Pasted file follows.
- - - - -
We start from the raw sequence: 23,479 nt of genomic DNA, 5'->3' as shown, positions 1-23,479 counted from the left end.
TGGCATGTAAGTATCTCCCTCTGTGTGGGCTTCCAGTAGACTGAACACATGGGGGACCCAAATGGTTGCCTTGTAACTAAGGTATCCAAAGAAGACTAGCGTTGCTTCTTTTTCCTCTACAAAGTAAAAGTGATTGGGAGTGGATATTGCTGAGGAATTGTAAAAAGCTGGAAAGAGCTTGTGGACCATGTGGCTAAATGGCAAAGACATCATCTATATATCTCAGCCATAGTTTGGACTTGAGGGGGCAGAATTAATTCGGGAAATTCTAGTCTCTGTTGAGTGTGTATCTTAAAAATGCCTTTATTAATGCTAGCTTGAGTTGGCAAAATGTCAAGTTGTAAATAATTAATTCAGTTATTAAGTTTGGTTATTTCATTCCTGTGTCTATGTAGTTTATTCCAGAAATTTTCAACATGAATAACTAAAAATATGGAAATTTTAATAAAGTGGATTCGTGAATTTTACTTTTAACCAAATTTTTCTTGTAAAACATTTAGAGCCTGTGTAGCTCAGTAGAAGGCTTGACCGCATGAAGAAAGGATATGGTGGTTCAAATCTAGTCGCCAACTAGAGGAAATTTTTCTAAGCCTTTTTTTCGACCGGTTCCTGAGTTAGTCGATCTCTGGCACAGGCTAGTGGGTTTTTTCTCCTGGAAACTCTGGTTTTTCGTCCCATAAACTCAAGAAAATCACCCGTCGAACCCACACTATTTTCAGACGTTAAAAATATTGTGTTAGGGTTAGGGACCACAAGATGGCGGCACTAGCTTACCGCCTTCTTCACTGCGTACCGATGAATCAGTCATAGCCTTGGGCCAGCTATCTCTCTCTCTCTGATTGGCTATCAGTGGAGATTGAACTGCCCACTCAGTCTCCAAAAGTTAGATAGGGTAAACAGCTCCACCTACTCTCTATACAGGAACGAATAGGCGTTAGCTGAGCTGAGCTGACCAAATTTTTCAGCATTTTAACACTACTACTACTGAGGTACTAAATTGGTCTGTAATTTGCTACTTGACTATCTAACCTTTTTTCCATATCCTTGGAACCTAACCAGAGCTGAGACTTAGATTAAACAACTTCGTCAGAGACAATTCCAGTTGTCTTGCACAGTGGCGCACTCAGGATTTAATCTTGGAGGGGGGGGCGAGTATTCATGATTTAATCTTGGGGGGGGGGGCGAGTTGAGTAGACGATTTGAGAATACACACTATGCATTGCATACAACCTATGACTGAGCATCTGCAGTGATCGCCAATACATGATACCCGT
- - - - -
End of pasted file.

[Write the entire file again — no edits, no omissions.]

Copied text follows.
We start from the raw sequence: 23,479 nt of genomic DNA, 5'->3' as shown, positions 1-23,479 counted from the left end.
TGGCATGTAAGTATCTCCCTCTGTGTGGGCTTCCAGTAGACTGAACACATGGGGGACCCAAATGGTTGCCTTGTAACTAAGGTATCCAAAGAAGACTAGCGTTGCTTCTTTTTCCTCTACAAAGTAAAAGTGATTGGGAGTGGATATTGCTGAGGAATTGTAAAAAGCTGGAAAGAGCTTGTGGACCATGTGGCTAAATGGCAAAGACATCATCTATATATCTCAGCCATAGTTTGGACTTGAGGGGGCAGAATTAATTCGGGAAATTCTAGTCTCTGTTGAGTGTGTATCTTAAAAATGCCTTTATTAATGCTAGCTTGAGTTGGCAAAATGTCAAGTTGTAAATAATTAATTCAGTTATTAAGTTTGGTTATTTCATTCCTGTGTCTATGTAGTTTATTCCAGAAATTTTCAACATGAATAACTAAAAATATGGAAATTTTAATAAAGTGGATTCGTGAATTTTACTTTTAACCAAATTTTTCTTGTAAAACATTTAGAGCCTGTGTAGCTCAGTAGAAGGCTTGACCGCATGAAGAAAGGATATGGTGGTTCAAATCTAGTCGCCAACTAGAGGAAATTTTTCTAAGCCTTTTTTTCGACCGGTTCCTGAGTTAGTCGATCTCTGGCACAGGCTAGTGGGTTTTTTCTCCTGGAAACTCTGGTTTTTCGTCCCATAAACTCAAGAAAATCACCCGTCGAACCCACACTATTTTCAGACGTTAAAAATATTGTGTTAGGGTTAGGGACCACAAGATGGCGGCACTAGCTTACCGCCTTCTTCACTGCGTACCGATGAATCAGTCATAGCCTTGGGCCAGCTATCTCTCTCTCTCTGATTGGCTATCAGTGGAGATTGAACTGCCCACTCAGTCTCCAAAAGTTAGATAGGGTAAACAGCTCCACCTACTCTCTATACAGGAACGAATAGGCGTTAGCTGAGCTGAGCTGACCAAATTTTTCAGCATTTTAACACTACTACTACTGAGGTACTAAATTGGTCTGTAATTTGCTACTTGACTATCTAACCTTTTTTCCATATCCTTGGAACCTAACCAGAGCTGAGACTTAGATTAAACAACTTCGTCAGAGACAATTCCAGTTGTCTTGCACAGTGGCGCACTCAGGATTTAATCTTGGAGGGGGGGGCGAGTATTCATGATTTAATCTTGGGGGGGGGGGCGAGTTGAGTAGACGATTTGAGAATACACACTATGCATTGCATACAACCTATGACTGAGCATCTGCAGTGATCGCCAATACATGATACCCGT